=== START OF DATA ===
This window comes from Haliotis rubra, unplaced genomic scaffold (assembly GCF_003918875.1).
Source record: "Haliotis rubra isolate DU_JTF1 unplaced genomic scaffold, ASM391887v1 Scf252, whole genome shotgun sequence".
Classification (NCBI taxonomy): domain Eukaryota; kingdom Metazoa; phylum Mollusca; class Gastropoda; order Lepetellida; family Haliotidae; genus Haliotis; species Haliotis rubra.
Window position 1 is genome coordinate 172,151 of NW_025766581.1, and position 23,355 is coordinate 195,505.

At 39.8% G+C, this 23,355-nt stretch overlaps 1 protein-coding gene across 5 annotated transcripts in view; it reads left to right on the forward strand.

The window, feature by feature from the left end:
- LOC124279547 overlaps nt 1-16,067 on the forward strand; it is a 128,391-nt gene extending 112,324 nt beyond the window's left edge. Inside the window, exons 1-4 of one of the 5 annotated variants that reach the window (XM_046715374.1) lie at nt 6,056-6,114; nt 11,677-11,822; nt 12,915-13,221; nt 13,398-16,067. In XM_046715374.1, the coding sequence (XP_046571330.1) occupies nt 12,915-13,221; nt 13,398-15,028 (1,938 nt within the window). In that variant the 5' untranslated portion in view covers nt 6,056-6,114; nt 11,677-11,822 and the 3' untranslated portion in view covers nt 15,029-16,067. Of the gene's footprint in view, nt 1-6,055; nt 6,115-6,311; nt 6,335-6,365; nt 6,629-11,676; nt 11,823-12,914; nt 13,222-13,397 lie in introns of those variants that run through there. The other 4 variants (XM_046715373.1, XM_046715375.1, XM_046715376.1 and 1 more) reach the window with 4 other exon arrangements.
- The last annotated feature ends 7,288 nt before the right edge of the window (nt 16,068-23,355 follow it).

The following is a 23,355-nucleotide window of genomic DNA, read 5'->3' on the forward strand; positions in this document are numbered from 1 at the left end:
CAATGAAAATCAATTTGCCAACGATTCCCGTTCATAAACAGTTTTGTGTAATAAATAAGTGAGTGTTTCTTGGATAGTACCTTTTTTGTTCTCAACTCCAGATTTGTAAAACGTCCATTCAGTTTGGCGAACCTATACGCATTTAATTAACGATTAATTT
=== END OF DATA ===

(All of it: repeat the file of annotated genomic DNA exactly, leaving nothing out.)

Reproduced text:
This window comes from Haliotis rubra, unplaced genomic scaffold (assembly GCF_003918875.1).
Source record: "Haliotis rubra isolate DU_JTF1 unplaced genomic scaffold, ASM391887v1 Scf252, whole genome shotgun sequence".
Classification (NCBI taxonomy): domain Eukaryota; kingdom Metazoa; phylum Mollusca; class Gastropoda; order Lepetellida; family Haliotidae; genus Haliotis; species Haliotis rubra.
Window position 1 is genome coordinate 172,151 of NW_025766581.1, and position 23,355 is coordinate 195,505.

At 39.8% G+C, this 23,355-nt stretch overlaps 1 protein-coding gene across 5 annotated transcripts in view; it reads left to right on the forward strand.

The window, feature by feature from the left end:
- LOC124279547 overlaps nt 1-16,067 on the forward strand; it is a 128,391-nt gene extending 112,324 nt beyond the window's left edge. Inside the window, exons 1-4 of one of the 5 annotated variants that reach the window (XM_046715374.1) lie at nt 6,056-6,114; nt 11,677-11,822; nt 12,915-13,221; nt 13,398-16,067. In XM_046715374.1, the coding sequence (XP_046571330.1) occupies nt 12,915-13,221; nt 13,398-15,028 (1,938 nt within the window). In that variant the 5' untranslated portion in view covers nt 6,056-6,114; nt 11,677-11,822 and the 3' untranslated portion in view covers nt 15,029-16,067. Of the gene's footprint in view, nt 1-6,055; nt 6,115-6,311; nt 6,335-6,365; nt 6,629-11,676; nt 11,823-12,914; nt 13,222-13,397 lie in introns of those variants that run through there. The other 4 variants (XM_046715373.1, XM_046715375.1, XM_046715376.1 and 1 more) reach the window with 4 other exon arrangements.
- The last annotated feature ends 7,288 nt before the right edge of the window (nt 16,068-23,355 follow it).

The following is a 23,355-nucleotide window of genomic DNA, read 5'->3' on the forward strand; positions in this document are numbered from 1 at the left end:
CAATGAAAATCAATTTGCCAACGATTCCCGTTCATAAACAGTTTTGTGTAATAAATAAGTGAGTGTTTCTTGGATAGTACCTTTTTTGTTCTCAACTCCAGATTTGTAAAACGTCCATTCAGTTTGGCGAACCTATACGCATTTAATTAACGATTAATTT